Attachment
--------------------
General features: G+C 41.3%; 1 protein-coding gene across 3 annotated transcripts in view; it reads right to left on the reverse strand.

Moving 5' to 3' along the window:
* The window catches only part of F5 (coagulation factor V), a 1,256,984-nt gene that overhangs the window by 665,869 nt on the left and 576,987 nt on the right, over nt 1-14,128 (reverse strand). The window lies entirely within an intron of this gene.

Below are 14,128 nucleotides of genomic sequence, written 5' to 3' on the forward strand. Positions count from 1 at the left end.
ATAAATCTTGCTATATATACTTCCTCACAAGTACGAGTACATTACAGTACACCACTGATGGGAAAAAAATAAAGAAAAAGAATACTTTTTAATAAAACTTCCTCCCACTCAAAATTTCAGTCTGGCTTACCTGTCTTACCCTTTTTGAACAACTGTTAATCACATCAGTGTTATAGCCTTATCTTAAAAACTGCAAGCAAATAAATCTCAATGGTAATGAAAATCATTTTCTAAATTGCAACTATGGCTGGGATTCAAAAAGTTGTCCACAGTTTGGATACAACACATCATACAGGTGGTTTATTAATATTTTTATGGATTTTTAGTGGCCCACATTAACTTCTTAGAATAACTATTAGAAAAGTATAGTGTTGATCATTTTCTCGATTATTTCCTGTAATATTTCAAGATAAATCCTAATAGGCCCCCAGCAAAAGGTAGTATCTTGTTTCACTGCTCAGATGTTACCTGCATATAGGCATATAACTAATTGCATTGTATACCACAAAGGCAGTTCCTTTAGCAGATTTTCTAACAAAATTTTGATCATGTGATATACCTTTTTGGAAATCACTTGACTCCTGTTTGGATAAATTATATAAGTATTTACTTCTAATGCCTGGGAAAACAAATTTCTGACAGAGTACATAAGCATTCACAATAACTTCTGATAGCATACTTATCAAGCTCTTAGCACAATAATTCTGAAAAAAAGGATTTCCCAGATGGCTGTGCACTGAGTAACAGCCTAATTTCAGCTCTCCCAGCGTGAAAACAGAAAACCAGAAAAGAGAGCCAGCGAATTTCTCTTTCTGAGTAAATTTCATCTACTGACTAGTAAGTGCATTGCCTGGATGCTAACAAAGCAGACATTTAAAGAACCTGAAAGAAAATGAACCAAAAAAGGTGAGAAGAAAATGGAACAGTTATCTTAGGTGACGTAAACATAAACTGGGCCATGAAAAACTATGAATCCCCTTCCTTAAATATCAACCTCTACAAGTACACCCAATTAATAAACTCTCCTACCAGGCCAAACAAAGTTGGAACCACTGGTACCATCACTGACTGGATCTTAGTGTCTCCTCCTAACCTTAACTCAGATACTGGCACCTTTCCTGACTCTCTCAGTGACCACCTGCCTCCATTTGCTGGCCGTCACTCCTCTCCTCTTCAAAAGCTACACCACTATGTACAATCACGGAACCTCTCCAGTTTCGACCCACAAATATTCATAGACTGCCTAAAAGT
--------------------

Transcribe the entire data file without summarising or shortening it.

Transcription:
General features: G+C 41.3%; 1 protein-coding gene across 3 annotated transcripts in view; it reads right to left on the reverse strand.

Moving 5' to 3' along the window:
* The window catches only part of F5 (coagulation factor V), a 1,256,984-nt gene that overhangs the window by 665,869 nt on the left and 576,987 nt on the right, over nt 1-14,128 (reverse strand). The window lies entirely within an intron of this gene.

Below are 14,128 nucleotides of genomic sequence, written 5' to 3' on the forward strand. Positions count from 1 at the left end.
ATAAATCTTGCTATATATACTTCCTCACAAGTACGAGTACATTACAGTACACCACTGATGGGAAAAAAATAAAGAAAAAGAATACTTTTTAATAAAACTTCCTCCCACTCAAAATTTCAGTCTGGCTTACCTGTCTTACCCTTTTTGAACAACTGTTAATCACATCAGTGTTATAGCCTTATCTTAAAAACTGCAAGCAAATAAATCTCAATGGTAATGAAAATCATTTTCTAAATTGCAACTATGGCTGGGATTCAAAAAGTTGTCCACAGTTTGGATACAACACATCATACAGGTGGTTTATTAATATTTTTATGGATTTTTAGTGGCCCACATTAACTTCTTAGAATAACTATTAGAAAAGTATAGTGTTGATCATTTTCTCGATTATTTCCTGTAATATTTCAAGATAAATCCTAATAGGCCCCCAGCAAAAGGTAGTATCTTGTTTCACTGCTCAGATGTTACCTGCATATAGGCATATAACTAATTGCATTGTATACCACAAAGGCAGTTCCTTTAGCAGATTTTCTAACAAAATTTTGATCATGTGATATACCTTTTTGGAAATCACTTGACTCCTGTTTGGATAAATTATATAAGTATTTACTTCTAATGCCTGGGAAAACAAATTTCTGACAGAGTACATAAGCATTCACAATAACTTCTGATAGCATACTTATCAAGCTCTTAGCACAATAATTCTGAAAAAAAGGATTTCCCAGATGGCTGTGCACTGAGTAACAGCCTAATTTCAGCTCTCCCAGCGTGAAAACAGAAAACCAGAAAAGAGAGCCAGCGAATTTCTCTTTCTGAGTAAATTTCATCTACTGACTAGTAAGTGCATTGCCTGGATGCTAACAAAGCAGACATTTAAAGAACCTGAAAGAAAATGAACCAAAAAAGGTGAGAAGAAAATGGAACAGTTATCTTAGGTGACGTAAACATAAACTGGGCCATGAAAAACTATGAATCCCCTTCCTTAAATATCAACCTCTACAAGTACACCCAATTAATAAACTCTCCTACCAGGCCAAACAAAGTTGGAACCACTGGTACCATCACTGACTGGATCTTAGTGTCTCCTCCTAACCTTAACTCAGATACTGGCACCTTTCCTGACTCTCTCAGTGACCACCTGCCTCCATTTGCTGGCCGTCACTCCTCTCCTCTTCAAAAGCTACACCACTATGTACAATCACGGAACCTCTCCAGTTTCGACCCACAAATATTCATAGACTGCCTAAAAGT